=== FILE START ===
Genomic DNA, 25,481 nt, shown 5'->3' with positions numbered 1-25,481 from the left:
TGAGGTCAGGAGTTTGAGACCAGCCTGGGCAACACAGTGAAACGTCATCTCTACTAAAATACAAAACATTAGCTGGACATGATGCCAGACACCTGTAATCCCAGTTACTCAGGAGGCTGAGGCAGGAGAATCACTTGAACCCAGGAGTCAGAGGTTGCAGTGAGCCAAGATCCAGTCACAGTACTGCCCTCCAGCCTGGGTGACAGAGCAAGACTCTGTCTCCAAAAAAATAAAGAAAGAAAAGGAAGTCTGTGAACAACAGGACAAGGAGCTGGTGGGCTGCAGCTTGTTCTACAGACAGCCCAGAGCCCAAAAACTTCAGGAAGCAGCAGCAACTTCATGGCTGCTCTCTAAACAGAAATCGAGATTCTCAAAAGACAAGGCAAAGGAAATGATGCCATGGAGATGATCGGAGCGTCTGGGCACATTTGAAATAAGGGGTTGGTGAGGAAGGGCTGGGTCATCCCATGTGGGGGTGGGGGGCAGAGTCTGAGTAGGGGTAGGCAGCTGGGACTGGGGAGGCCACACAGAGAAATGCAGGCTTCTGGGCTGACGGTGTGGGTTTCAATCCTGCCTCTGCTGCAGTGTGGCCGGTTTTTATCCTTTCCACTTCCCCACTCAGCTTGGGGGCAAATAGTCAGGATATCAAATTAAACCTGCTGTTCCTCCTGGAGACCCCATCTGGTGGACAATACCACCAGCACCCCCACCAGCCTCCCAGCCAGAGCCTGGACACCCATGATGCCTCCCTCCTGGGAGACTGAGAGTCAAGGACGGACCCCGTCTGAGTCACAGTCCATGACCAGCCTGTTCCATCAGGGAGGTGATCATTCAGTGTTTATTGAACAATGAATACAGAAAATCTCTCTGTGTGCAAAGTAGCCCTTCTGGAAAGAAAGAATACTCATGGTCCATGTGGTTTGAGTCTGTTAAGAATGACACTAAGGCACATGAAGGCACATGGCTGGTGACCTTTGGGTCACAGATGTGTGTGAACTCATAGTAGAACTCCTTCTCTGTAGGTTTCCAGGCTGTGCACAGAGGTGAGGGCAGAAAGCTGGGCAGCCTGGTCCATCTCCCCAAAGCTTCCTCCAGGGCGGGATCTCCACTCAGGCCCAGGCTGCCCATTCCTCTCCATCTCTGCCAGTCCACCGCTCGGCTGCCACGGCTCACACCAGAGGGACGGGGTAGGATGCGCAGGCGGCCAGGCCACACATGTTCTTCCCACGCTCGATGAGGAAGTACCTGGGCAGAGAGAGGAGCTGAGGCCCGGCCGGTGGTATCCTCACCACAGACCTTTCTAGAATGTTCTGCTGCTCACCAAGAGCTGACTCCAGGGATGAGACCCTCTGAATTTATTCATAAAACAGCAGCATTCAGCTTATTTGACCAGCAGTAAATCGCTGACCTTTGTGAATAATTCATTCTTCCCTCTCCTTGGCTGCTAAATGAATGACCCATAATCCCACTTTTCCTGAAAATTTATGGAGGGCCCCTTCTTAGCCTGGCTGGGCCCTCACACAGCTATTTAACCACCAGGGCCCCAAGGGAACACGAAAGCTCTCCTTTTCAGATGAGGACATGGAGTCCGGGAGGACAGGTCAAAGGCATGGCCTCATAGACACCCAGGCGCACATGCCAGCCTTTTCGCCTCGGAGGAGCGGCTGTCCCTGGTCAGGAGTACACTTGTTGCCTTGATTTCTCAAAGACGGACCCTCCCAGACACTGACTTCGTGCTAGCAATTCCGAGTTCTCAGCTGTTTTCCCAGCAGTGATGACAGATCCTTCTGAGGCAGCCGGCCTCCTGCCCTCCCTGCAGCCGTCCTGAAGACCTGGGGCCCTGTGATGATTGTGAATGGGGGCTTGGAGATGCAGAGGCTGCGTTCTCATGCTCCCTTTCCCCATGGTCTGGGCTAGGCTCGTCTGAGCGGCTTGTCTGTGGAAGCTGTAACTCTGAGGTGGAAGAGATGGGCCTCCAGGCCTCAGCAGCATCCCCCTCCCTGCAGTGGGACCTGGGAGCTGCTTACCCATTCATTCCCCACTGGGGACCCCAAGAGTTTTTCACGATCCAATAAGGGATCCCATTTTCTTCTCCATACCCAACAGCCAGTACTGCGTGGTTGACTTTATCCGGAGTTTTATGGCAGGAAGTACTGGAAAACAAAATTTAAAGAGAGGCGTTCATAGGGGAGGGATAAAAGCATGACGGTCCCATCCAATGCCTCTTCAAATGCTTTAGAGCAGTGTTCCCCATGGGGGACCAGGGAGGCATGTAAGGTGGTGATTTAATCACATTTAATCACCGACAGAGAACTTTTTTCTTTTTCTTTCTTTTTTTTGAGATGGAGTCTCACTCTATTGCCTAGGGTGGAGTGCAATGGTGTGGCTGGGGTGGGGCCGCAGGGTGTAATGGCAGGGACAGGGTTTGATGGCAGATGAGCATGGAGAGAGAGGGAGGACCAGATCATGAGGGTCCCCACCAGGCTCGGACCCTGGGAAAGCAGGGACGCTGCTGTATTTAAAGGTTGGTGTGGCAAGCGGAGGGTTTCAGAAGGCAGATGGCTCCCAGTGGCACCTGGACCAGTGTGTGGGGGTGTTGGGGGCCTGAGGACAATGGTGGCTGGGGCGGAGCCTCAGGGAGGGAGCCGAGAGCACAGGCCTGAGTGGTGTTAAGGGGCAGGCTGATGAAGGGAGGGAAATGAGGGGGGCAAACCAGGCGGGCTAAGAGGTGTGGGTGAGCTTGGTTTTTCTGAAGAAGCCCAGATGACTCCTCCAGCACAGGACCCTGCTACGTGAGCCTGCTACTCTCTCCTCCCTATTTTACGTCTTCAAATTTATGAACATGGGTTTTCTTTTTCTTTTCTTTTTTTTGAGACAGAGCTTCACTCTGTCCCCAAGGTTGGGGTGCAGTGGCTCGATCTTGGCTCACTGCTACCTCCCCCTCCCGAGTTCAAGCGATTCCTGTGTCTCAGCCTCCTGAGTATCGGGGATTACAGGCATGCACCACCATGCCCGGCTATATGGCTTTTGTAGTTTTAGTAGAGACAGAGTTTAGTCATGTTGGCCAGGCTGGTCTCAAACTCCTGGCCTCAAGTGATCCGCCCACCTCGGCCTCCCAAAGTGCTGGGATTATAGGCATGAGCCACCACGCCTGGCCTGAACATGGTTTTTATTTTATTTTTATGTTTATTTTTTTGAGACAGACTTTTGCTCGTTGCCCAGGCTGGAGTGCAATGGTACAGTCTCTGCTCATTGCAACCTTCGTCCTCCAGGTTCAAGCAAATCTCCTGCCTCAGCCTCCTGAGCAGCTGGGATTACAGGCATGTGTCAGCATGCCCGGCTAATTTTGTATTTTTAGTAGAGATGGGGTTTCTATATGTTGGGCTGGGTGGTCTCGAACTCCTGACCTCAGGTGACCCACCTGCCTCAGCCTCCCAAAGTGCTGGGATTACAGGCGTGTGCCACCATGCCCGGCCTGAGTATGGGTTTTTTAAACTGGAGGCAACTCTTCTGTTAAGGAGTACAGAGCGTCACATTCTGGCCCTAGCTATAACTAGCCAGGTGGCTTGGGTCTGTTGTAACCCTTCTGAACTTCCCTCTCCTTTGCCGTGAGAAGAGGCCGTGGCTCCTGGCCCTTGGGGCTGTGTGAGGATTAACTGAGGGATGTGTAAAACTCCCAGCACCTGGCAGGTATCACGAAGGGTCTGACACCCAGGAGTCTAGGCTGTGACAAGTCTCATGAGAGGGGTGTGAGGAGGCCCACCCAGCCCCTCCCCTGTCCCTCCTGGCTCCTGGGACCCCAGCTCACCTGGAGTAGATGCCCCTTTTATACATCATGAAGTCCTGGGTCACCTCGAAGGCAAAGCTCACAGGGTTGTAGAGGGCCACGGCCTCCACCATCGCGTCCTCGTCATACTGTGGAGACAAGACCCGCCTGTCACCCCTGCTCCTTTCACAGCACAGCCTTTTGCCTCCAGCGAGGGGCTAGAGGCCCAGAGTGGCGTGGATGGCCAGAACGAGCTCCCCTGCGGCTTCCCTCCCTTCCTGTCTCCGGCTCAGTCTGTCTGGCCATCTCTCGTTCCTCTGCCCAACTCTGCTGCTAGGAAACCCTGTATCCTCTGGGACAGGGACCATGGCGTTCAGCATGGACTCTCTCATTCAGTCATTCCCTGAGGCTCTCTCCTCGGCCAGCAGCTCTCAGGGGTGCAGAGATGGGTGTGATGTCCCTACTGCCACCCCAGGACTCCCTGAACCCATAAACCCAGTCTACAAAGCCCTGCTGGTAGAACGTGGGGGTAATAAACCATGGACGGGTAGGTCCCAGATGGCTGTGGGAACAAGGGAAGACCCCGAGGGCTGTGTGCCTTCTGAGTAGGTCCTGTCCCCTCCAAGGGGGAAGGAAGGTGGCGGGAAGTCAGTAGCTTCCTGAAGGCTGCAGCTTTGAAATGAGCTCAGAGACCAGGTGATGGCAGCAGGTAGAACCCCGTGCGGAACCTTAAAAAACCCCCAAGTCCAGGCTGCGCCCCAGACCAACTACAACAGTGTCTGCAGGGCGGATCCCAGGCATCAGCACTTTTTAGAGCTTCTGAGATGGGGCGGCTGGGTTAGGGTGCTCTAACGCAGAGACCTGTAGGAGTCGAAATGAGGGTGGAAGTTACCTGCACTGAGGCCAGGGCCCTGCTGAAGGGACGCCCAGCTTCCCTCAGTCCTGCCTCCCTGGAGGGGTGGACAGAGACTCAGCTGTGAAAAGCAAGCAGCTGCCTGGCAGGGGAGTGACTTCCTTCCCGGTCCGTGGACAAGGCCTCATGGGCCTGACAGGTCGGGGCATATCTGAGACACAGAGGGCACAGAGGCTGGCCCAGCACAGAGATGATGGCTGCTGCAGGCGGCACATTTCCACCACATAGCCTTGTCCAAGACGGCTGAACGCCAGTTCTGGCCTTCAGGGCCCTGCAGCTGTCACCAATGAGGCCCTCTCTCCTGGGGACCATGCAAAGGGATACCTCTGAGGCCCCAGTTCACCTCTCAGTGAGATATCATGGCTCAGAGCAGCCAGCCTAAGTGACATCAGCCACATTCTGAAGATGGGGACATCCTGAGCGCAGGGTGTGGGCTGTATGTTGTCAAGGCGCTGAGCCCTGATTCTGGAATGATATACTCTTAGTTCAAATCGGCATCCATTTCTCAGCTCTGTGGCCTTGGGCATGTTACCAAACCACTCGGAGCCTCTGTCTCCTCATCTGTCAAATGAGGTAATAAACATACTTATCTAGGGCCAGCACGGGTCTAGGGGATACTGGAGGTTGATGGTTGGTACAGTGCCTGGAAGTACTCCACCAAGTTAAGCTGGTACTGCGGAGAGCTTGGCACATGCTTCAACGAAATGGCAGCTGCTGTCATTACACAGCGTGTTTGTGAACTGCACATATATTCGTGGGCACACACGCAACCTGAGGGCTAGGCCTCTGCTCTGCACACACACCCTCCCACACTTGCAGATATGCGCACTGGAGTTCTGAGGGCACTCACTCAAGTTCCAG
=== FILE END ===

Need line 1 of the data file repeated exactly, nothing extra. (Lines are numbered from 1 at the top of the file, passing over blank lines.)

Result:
Genomic DNA, 25,481 nt, shown 5'->3' with positions numbered 1-25,481 from the left: